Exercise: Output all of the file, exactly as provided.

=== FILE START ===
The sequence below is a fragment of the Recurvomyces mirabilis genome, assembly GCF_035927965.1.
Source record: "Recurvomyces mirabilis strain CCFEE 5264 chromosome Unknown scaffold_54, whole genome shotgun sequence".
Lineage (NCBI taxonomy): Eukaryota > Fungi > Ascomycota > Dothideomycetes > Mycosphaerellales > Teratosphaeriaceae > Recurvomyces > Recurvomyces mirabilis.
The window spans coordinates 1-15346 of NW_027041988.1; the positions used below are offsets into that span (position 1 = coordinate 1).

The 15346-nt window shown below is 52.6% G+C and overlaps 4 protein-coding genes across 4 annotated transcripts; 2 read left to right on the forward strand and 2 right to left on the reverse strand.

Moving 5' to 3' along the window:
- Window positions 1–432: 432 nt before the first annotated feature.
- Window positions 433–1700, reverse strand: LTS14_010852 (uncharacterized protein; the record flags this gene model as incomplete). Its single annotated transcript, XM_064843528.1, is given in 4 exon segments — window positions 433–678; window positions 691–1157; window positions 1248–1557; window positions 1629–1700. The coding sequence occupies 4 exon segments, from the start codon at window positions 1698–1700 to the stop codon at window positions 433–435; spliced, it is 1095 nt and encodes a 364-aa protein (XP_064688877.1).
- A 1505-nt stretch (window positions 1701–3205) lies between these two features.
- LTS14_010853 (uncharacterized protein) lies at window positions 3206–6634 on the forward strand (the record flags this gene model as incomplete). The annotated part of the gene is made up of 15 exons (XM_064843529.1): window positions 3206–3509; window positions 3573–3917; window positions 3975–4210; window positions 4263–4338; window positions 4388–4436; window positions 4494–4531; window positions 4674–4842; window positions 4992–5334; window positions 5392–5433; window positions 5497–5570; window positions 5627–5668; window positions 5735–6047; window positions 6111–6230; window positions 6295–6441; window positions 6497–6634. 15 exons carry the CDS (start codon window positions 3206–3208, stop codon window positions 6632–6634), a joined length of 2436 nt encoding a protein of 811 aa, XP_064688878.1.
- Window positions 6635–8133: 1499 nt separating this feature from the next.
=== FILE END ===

The sequence below is a fragment of the Recurvomyces mirabilis genome, assembly GCF_035927965.1.
Source record: "Recurvomyces mirabilis strain CCFEE 5264 chromosome Unknown scaffold_54, whole genome shotgun sequence".
Lineage (NCBI taxonomy): Eukaryota > Fungi > Ascomycota > Dothideomycetes > Mycosphaerellales > Teratosphaeriaceae > Recurvomyces > Recurvomyces mirabilis.
The window spans coordinates 1-15346 of NW_027041988.1; the positions used below are offsets into that span (position 1 = coordinate 1).

The 15346-nt window shown below is 52.6% G+C and overlaps 4 protein-coding genes across 4 annotated transcripts; 2 read left to right on the forward strand and 2 right to left on the reverse strand.

Moving 5' to 3' along the window:
- Window positions 1–432: 432 nt before the first annotated feature.
- Window positions 433–1700, reverse strand: LTS14_010852 (uncharacterized protein; the record flags this gene model as incomplete). Its single annotated transcript, XM_064843528.1, is given in 4 exon segments — window positions 433–678; window positions 691–1157; window positions 1248–1557; window positions 1629–1700. The coding sequence occupies 4 exon segments, from the start codon at window positions 1698–1700 to the stop codon at window positions 433–435; spliced, it is 1095 nt and encodes a 364-aa protein (XP_064688877.1).
- A 1505-nt stretch (window positions 1701–3205) lies between these two features.
- LTS14_010853 (uncharacterized protein) lies at window positions 3206–6634 on the forward strand (the record flags this gene model as incomplete). The annotated part of the gene is made up of 15 exons (XM_064843529.1): window positions 3206–3509; window positions 3573–3917; window positions 3975–4210; window positions 4263–4338; window positions 4388–4436; window positions 4494–4531; window positions 4674–4842; window positions 4992–5334; window positions 5392–5433; window positions 5497–5570; window positions 5627–5668; window positions 5735–6047; window positions 6111–6230; window positions 6295–6441; window positions 6497–6634. 15 exons carry the CDS (start codon window positions 3206–3208, stop codon window positions 6632–6634), a joined length of 2436 nt encoding a protein of 811 aa, XP_064688878.1.
- Window positions 6635–8133: 1499 nt separating this feature from the next.